Financial bubbles tend to pop VERY quickly.
There is no financial fantasy that can last forever, whether you’re talking about unprofitable companies or governments that lose trillions of dollars.  Sooner or later you have to turn a profit. You have to generate positive cash flow. You have to balance the budget.
And as the Snapchat stock collapse shows, when the public wakes up and realizes this may not be possible, the consequences can be pretty ugly…

“By late 2014 I’d finally had enough. After so many run-ins with the bitter incompetence and bureaucratic indignity of the banking system, I decided once and for all that I would start my own bank… I was completely unprepared for the torrential sh*t storm I was about to enter.”

Sure, United had a man dragged away like he was a rape suspect being hauled off to jail.
But banks treat their customers like criminal suspects on a daily basis.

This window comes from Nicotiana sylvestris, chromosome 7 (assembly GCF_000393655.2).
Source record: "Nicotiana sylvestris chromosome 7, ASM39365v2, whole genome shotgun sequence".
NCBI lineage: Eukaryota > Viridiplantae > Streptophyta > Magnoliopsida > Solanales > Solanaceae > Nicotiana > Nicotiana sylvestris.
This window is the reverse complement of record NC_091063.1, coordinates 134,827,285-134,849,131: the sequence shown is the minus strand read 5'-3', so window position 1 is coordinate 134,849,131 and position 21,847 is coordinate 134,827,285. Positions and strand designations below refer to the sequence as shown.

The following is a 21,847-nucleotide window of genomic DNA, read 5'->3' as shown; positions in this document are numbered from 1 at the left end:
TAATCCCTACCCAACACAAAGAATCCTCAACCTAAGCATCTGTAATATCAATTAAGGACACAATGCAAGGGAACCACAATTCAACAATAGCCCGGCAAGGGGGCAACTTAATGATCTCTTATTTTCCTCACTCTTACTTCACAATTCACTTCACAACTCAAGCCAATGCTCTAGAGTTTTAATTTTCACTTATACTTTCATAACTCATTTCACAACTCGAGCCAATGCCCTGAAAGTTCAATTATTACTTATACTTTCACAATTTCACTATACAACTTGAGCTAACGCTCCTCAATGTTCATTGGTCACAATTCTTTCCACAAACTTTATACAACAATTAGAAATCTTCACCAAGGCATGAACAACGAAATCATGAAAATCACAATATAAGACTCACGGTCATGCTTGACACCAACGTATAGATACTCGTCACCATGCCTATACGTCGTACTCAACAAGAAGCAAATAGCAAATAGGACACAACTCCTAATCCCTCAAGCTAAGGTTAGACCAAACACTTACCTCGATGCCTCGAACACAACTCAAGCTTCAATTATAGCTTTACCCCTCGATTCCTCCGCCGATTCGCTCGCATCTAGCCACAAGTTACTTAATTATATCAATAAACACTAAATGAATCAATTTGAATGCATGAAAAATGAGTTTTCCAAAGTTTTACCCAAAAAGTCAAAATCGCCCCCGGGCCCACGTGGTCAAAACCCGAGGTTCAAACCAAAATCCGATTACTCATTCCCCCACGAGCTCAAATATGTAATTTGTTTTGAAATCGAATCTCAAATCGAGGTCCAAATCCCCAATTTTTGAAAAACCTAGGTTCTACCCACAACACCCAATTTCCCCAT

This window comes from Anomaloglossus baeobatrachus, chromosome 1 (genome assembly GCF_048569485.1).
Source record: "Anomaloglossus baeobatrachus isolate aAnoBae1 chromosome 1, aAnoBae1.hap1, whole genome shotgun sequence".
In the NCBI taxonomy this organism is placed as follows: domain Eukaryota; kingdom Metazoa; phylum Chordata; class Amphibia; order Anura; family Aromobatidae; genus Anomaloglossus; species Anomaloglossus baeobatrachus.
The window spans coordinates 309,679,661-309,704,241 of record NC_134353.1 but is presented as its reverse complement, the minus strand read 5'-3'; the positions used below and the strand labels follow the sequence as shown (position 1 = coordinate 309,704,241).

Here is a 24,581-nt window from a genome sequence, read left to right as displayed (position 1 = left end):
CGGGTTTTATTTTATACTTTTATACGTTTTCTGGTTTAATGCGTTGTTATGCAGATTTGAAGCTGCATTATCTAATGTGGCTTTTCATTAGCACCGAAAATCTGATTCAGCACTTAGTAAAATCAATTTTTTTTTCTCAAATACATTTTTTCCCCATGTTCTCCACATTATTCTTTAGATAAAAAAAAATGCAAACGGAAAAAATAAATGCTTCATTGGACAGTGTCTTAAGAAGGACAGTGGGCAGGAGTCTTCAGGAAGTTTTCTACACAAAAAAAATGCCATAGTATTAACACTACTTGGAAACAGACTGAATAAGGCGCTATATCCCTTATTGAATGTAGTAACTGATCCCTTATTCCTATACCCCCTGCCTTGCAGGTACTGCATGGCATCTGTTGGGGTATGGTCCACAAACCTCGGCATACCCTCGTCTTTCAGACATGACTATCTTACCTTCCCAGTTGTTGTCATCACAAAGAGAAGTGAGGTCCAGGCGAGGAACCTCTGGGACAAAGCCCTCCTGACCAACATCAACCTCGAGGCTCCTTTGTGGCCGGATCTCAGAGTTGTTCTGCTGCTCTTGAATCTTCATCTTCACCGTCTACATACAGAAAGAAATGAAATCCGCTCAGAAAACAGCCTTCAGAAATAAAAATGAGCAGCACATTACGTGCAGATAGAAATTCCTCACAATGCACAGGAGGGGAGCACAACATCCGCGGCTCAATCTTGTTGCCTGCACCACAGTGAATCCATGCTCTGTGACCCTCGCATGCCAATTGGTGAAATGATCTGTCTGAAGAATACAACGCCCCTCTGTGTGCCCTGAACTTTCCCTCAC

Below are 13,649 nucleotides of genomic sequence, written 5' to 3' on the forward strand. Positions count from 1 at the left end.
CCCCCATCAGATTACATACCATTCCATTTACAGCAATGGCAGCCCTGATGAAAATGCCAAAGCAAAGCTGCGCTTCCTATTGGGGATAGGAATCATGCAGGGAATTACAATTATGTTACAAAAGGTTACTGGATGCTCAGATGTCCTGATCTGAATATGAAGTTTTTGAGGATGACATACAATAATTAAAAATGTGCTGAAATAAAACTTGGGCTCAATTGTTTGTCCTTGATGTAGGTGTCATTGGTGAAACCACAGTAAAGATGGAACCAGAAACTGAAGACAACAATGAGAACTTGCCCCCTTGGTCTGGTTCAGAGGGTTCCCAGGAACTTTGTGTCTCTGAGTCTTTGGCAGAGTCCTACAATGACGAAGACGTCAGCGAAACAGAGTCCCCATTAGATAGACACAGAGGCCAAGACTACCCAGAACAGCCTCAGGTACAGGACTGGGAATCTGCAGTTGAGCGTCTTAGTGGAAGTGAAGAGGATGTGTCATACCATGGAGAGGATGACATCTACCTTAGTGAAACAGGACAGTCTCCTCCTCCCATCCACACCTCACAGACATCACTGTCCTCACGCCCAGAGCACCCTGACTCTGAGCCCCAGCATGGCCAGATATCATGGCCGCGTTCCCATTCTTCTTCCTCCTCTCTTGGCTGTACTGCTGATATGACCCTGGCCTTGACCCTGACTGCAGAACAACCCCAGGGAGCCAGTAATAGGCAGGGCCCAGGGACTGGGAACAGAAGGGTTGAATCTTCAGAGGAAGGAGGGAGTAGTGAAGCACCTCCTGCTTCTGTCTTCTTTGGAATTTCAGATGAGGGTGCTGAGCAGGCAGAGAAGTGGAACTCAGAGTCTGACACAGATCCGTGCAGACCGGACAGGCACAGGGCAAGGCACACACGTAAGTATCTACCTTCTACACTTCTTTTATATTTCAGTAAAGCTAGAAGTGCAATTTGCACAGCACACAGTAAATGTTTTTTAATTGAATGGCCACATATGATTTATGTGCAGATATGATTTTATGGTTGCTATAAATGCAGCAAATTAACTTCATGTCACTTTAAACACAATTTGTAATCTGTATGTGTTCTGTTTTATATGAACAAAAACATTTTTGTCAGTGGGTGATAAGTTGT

If you think I’m exaggerating, try walking into your bank and asking to withdraw $20,000 in cash.

According to a 2016 report from Citibank entitled “The Coming Pension Crisis,” the 35 developed nations have pension shortfalls totaling $78 TRILLION.
To put the number in context, $78 trillion is more than the size of the entire world economy.
And the shortfalls get worse each year.

The largest number in ancient Egypt was 1 million. As historian Will Durant wrote,
“The sign for 1,000,000 was a picture of a man striking his hands above his head, as if to express amazement that such a number should exist.”
Today the national debt in the Land of the Free is just shy of $20 trillion.

According to public data filed with the Securities and Exchange Commission, insider buying is at its LOWEST level in THREE DECADES.
In other words, the people at the top of the corporate food chain who have privileged information about their businesses are NOT buying.
What do these CEOs know that we don’t?